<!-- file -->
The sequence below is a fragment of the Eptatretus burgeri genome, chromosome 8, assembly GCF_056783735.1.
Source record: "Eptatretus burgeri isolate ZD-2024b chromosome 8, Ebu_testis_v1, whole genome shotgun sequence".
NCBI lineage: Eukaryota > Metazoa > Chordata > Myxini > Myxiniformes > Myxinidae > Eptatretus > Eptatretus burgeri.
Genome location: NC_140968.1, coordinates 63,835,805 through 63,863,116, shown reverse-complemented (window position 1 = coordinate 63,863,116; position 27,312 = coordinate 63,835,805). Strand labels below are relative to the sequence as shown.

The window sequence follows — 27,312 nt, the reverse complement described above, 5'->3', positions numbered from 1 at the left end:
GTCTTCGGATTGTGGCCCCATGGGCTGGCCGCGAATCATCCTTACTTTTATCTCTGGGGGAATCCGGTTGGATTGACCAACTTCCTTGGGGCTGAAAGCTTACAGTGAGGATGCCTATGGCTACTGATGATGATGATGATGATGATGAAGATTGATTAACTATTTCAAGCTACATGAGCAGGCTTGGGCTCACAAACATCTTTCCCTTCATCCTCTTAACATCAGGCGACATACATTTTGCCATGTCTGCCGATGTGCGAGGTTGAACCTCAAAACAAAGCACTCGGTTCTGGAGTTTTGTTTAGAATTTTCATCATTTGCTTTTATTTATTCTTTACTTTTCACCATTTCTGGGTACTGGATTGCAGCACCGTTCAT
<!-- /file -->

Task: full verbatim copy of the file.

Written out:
The sequence below is a fragment of the Eptatretus burgeri genome, chromosome 8, assembly GCF_056783735.1.
Source record: "Eptatretus burgeri isolate ZD-2024b chromosome 8, Ebu_testis_v1, whole genome shotgun sequence".
NCBI lineage: Eukaryota > Metazoa > Chordata > Myxini > Myxiniformes > Myxinidae > Eptatretus > Eptatretus burgeri.
Genome location: NC_140968.1, coordinates 63,835,805 through 63,863,116, shown reverse-complemented (window position 1 = coordinate 63,863,116; position 27,312 = coordinate 63,835,805). Strand labels below are relative to the sequence as shown.

The window sequence follows — 27,312 nt, the reverse complement described above, 5'->3', positions numbered from 1 at the left end:
GTCTTCGGATTGTGGCCCCATGGGCTGGCCGCGAATCATCCTTACTTTTATCTCTGGGGGAATCCGGTTGGATTGACCAACTTCCTTGGGGCTGAAAGCTTACAGTGAGGATGCCTATGGCTACTGATGATGATGATGATGATGATGAAGATTGATTAACTATTTCAAGCTACATGAGCAGGCTTGGGCTCACAAACATCTTTCCCTTCATCCTCTTAACATCAGGCGACATACATTTTGCCATGTCTGCCGATGTGCGAGGTTGAACCTCAAAACAAAGCACTCGGTTCTGGAGTTTTGTTTAGAATTTTCATCATTTGCTTTTATTTATTCTTTACTTTTCACCATTTCTGGGTACTGGATTGCAGCACCGTTCAT